Dear Dedicated Members for Change,

I’m pleased to forward to you an article submitted to the DMC Newsletter by Rita Cooper, who served the Order as Grand Chaplain, and currently serves the Order as a member of the Grand Lodge Board of Directors. Rita raises an important subject to the health and well-being of our Order: The health and well-being of our Lodge Halls.

F – L – T

Dave Rosenberg
Past Grand Master

Saving our Future and Preserving our Past by Reviving our Buildings

One of the finest qualities of our Fellowship is its rich variety of people, ideas and opinions. But things we can all agree on are the importance of keeping alive our message of Friendship, Love and Truth and of pursuing our mission of building and maintaining an institutional framework that promotes personal and social development. And one fact that none of us can deny is that our Fraternal Order is experiencing a serious and sustained decline, a decline, not in spirit, but in numbers, a steady erosion of active membership in most, not all, but the majority, of our Lodges. When a Lodge can no longer muster a quorum, our message and mission flickers out in that community, our center for convivial fellowship goes dark. None of us wants our precious flame to die.

All living communities and cultures must continually renew themselves to stay alive. They must bring in the new to sustain the old. It seems clear that our Lodges, each of them, need a program and concerted effort to bring in new people, including new graduates, new community residents, new Americans, the newly retired, and men and women newly discharged from the military.

For such a recruitment effort to be successful, our house must be in order physically. Sometimes, over time, we become accustomed to facilities that are out-of-date, worn, even threadbare, but have become as comfortable to us “as an old shoe”. But this “old shoe” will probably not seem attractive and comfortable to a first-time guest. Let’s face it, many of our venerable Lodges are in serious need of a makeover. A Lodge must appeal to the senses of a guest, a potential new member. It must look good and feel good, outside and inside.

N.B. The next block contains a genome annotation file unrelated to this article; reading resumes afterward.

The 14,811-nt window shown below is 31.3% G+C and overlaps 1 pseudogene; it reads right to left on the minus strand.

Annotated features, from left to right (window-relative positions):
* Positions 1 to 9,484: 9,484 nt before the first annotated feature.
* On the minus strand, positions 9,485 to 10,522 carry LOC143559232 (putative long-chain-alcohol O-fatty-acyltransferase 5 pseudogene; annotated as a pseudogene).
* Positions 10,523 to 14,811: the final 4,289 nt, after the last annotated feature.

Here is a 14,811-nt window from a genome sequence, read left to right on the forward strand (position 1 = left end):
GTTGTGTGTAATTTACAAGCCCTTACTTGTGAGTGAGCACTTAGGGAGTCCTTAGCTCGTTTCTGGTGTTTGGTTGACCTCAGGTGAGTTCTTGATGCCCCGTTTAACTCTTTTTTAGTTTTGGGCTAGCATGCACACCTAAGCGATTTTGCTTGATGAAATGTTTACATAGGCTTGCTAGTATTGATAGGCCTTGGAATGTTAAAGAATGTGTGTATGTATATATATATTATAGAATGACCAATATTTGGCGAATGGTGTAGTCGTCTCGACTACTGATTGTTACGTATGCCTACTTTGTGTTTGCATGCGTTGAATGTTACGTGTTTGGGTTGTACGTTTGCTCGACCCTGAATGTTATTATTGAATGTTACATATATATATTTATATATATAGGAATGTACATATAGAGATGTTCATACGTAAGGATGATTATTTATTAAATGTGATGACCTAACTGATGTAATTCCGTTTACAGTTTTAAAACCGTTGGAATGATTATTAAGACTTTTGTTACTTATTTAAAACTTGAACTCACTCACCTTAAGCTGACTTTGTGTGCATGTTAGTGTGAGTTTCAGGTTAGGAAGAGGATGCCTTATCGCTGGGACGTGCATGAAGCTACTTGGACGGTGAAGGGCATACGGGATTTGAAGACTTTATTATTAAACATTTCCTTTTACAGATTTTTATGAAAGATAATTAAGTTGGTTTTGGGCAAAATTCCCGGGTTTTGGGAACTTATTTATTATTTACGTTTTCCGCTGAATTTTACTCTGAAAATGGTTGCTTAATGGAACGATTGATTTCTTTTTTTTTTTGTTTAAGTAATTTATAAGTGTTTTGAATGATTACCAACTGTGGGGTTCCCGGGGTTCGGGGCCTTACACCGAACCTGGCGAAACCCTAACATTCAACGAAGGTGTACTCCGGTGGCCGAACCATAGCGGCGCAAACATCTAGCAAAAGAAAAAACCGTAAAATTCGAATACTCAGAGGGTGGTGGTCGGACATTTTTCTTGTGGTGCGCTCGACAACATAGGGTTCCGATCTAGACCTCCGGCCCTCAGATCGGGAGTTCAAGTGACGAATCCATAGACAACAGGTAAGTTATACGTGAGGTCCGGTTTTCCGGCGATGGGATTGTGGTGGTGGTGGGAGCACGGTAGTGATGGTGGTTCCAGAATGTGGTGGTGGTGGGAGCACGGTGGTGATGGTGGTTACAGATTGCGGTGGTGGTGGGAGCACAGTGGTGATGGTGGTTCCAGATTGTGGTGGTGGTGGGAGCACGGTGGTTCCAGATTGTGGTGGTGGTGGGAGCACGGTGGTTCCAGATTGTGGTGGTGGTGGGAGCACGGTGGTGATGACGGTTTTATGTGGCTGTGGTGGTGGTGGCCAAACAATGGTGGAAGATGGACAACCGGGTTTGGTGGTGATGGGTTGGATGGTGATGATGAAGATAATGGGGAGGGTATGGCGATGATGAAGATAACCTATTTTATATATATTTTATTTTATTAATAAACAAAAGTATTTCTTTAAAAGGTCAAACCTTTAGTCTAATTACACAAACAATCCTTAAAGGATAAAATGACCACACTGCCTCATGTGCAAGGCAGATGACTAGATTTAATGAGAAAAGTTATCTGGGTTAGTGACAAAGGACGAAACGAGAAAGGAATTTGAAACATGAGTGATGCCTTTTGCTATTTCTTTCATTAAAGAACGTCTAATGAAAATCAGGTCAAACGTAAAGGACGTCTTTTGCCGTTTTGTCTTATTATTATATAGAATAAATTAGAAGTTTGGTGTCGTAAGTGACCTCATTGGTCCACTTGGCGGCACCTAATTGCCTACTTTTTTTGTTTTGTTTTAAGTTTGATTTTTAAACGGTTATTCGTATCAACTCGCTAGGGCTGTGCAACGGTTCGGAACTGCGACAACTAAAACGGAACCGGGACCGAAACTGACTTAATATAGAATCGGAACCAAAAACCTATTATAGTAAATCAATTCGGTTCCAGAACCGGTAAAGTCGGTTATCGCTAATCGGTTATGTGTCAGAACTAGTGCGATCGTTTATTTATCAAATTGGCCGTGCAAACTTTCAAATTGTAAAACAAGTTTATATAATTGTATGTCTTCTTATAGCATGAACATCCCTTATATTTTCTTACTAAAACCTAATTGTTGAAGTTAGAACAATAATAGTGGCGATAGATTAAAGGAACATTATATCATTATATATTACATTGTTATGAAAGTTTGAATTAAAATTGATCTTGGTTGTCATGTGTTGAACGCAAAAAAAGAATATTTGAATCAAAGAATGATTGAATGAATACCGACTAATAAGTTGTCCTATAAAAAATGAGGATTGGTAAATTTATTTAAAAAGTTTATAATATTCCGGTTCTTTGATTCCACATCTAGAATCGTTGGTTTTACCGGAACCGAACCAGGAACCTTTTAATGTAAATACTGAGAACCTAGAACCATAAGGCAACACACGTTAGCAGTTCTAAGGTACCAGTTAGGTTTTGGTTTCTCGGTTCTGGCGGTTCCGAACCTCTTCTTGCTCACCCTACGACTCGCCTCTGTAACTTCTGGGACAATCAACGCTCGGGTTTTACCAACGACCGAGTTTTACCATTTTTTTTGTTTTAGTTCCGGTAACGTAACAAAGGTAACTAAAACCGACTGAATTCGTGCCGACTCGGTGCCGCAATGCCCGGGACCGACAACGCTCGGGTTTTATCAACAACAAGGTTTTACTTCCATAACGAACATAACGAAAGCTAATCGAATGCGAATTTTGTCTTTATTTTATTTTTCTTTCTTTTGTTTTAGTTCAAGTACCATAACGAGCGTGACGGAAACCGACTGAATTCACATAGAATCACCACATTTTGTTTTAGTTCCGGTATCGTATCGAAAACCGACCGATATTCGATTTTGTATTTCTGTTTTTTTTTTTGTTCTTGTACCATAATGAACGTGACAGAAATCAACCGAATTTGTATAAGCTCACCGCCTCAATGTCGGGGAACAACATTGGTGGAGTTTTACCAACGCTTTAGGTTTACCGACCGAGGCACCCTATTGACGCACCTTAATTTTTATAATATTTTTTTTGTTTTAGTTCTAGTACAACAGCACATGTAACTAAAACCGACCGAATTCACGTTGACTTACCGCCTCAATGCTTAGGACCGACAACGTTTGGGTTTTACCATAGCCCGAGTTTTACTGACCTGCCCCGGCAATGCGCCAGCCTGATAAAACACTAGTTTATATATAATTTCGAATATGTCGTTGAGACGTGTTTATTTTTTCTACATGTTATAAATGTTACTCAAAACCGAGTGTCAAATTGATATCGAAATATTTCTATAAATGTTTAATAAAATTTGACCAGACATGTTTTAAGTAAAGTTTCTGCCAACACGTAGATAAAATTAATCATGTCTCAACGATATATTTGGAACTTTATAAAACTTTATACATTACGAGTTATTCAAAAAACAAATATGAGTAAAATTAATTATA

The exterior of the building must be attractive and inviting, appearing to house activities and associations appealing to a potential member. It must look alive and thriving, like it’s a significant part of the community. Important external elements include the IOOF sign, postings of current activities, entryway, the character of ground floor commercial tenants, paint, masonry, woodwork, sometimes even landscaping.

The interior must feel to these guests, to these potential members, like a setting that is comfortable, warm, friendly and fun, a place with the facilities, furnishings, and atmosphere of a club where they would have a good time, where they should belong. This could mean re-painting, putting in new carpets, window coverings, furniture, decorations and displays. Installing or upgrading kitchens and bars may be required, and even arranging settings for entertainers may be valuable. And don’t overlook the bathrooms!

So, we Odd Fellows have a wide variety of views, but here is what I trust we can all believe:

Our Fellowship is precious to us and our respective communities.

Many Lodges are experiencing a long term decline in membership.

This decline will result in our disappearance in many communities.

We can reverse this negative trend in many of our struggling Lodges.

This will require an energized, targeted, supported, recruiting effort.

Effective recruiting will require a Lodge that looks and feels good.

An appealing appearance, both exterior and interior is “half the battle”.

I believe we can work together at all levels of our Fraternal Order to maintain and build our Lodges and their membership rolls by bringing in new members. I would like to hear your ideas on we can sustain and build our enduring beacon of Friendship, Love and Truth.


Rita Cooper
Director, Grand Lodge of California

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